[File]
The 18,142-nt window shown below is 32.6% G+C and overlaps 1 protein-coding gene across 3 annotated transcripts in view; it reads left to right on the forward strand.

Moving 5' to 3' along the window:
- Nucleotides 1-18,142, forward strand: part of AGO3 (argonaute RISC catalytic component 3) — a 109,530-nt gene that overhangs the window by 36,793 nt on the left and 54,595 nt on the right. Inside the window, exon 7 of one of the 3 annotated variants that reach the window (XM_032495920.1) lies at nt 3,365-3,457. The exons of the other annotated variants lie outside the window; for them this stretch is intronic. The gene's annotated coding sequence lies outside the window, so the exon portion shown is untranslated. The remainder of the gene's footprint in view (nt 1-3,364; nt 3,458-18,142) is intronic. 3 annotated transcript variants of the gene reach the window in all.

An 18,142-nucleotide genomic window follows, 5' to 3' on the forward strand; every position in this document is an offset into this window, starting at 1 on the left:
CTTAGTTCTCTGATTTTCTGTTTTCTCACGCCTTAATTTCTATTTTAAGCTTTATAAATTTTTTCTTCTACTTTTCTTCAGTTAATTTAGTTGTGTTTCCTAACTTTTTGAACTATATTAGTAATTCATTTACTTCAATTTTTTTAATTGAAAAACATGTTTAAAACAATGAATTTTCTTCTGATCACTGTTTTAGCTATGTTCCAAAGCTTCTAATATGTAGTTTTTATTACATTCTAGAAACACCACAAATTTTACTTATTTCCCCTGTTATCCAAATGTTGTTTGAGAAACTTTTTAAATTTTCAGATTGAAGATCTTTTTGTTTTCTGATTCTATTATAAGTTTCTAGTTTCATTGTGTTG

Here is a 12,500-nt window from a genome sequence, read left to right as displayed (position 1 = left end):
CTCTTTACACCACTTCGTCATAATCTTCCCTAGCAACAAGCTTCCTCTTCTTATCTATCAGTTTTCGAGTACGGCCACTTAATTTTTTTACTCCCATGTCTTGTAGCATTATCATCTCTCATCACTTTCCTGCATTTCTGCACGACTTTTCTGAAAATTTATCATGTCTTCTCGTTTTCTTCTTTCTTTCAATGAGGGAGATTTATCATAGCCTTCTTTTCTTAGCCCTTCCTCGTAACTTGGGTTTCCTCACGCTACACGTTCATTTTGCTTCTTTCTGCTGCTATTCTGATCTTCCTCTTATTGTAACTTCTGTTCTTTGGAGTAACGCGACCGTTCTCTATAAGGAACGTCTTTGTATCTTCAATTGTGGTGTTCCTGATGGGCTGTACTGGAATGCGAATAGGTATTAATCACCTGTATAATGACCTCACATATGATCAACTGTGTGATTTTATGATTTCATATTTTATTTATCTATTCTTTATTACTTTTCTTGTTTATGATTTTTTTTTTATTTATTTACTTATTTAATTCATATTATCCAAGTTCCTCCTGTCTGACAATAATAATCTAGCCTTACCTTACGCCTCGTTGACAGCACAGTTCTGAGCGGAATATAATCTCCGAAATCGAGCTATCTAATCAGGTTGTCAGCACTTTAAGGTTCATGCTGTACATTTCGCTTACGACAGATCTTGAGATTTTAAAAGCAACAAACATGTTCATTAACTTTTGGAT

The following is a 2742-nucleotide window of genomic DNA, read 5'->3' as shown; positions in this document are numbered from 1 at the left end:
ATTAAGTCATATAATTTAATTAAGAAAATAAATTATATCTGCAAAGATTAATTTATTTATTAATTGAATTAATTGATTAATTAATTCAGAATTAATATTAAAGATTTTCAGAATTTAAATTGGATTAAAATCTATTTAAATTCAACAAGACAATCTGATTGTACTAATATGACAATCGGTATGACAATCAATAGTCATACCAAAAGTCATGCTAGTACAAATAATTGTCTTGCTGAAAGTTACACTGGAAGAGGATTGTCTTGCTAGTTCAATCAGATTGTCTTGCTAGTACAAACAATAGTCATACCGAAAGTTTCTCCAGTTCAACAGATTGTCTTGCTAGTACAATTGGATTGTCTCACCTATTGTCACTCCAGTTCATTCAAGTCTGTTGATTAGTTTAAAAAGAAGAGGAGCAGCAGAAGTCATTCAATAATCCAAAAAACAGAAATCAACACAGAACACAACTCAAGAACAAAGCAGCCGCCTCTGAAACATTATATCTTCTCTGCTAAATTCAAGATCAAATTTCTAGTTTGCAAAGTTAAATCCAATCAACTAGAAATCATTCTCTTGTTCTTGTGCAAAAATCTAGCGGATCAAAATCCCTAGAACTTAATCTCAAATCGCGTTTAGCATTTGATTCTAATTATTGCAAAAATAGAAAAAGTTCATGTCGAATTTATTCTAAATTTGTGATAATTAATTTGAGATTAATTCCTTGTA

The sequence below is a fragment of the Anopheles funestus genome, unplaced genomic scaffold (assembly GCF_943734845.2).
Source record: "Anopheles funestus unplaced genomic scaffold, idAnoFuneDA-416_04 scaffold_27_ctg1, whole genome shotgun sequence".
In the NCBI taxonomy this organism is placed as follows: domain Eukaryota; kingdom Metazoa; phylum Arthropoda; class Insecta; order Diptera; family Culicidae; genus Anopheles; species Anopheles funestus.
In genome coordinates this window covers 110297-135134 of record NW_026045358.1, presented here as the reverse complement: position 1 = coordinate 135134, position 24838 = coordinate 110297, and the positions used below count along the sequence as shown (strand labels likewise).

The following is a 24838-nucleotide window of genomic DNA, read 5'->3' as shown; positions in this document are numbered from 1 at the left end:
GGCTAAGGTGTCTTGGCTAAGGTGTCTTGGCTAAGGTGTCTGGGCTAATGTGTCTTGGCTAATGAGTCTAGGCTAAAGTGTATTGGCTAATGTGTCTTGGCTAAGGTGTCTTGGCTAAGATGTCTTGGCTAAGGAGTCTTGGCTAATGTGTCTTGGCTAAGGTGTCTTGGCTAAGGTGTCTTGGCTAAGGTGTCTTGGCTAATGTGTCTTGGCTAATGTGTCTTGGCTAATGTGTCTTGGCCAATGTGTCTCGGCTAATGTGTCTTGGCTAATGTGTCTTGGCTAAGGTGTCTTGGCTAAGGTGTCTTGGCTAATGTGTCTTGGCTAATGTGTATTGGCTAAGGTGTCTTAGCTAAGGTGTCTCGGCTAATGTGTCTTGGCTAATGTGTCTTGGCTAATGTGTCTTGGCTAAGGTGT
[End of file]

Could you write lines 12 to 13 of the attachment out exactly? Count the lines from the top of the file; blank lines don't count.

In the NCBI taxonomy this organism is placed as follows: domain Eukaryota; kingdom Metazoa; phylum Arthropoda; class Insecta; order Diptera; family Culicidae; genus Anopheles; species Anopheles funestus.
In genome coordinates this window covers 110297-135134 of record NW_026045358.1, presented here as the reverse complement: position 1 = coordinate 135134, position 24838 = coordinate 110297, and the positions used below count along the sequence as shown (strand labels likewise).